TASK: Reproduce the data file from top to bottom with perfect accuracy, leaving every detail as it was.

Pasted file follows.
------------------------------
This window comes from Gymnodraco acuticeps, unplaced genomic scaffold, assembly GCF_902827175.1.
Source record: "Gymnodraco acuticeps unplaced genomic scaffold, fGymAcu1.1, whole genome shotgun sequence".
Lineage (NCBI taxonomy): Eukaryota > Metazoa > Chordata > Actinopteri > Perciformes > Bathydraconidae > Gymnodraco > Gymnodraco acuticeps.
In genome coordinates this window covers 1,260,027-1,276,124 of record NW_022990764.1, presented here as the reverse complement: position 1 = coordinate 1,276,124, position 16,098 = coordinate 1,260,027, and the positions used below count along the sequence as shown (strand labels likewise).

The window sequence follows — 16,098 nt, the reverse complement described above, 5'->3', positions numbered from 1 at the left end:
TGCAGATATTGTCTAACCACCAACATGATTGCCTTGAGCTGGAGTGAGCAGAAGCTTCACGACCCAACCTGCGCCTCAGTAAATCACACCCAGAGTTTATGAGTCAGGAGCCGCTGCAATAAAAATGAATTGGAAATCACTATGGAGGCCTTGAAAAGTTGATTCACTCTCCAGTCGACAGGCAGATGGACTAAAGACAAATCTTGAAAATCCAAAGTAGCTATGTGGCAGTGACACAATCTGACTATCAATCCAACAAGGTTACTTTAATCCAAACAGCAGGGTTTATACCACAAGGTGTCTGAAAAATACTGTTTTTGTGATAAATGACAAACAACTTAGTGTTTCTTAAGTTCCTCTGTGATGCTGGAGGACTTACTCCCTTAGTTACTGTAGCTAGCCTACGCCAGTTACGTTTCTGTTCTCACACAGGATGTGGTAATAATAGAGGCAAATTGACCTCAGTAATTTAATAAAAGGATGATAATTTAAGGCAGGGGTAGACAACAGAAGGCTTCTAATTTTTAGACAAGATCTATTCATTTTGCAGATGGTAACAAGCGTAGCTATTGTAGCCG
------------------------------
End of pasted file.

This window comes from Gymnodraco acuticeps, unplaced genomic scaffold, assembly GCF_902827175.1.
Source record: "Gymnodraco acuticeps unplaced genomic scaffold, fGymAcu1.1, whole genome shotgun sequence".
Lineage (NCBI taxonomy): Eukaryota > Metazoa > Chordata > Actinopteri > Perciformes > Bathydraconidae > Gymnodraco > Gymnodraco acuticeps.
In genome coordinates this window covers 1,260,027-1,276,124 of record NW_022990764.1, presented here as the reverse complement: position 1 = coordinate 1,276,124, position 16,098 = coordinate 1,260,027, and the positions used below count along the sequence as shown (strand labels likewise).

The window sequence follows — 16,098 nt, the reverse complement described above, 5'->3', positions numbered from 1 at the left end:
TGCAGATATTGTCTAACCACCAACATGATTGCCTTGAGCTGGAGTGAGCAGAAGCTTCACGACCCAACCTGCGCCTCAGTAAATCACACCCAGAGTTTATGAGTCAGGAGCCGCTGCAATAAAAATGAATTGGAAATCACTATGGAGGCCTTGAAAAGTTGATTCACTCTCCAGTCGACAGGCAGATGGACTAAAGACAAATCTTGAAAATCCAAAGTAGCTATGTGGCAGTGACACAATCTGACTATCAATCCAACAAGGTTACTTTAATCCAAACAGCAGGGTTTATACCACAAGGTGTCTGAAAAATACTGTTTTTGTGATAAATGACAAACAACTTAGTGTTTCTTAAGTTCCTCTGTGATGCTGGAGGACTTACTCCCTTAGTTACTGTAGCTAGCCTACGCCAGTTACGTTTCTGTTCTCACACAGGATGTGGTAATAATAGAGGCAAATTGACCTCAGTAATTTAATAAAAGGATGATAATTTAAGGCAGGGGTAGACAACAGAAGGCTTCTAATTTTTAGACAAGATCTATTCATTTTGCAGATGGTAACAAGCGTAGCTATTGTAGCCG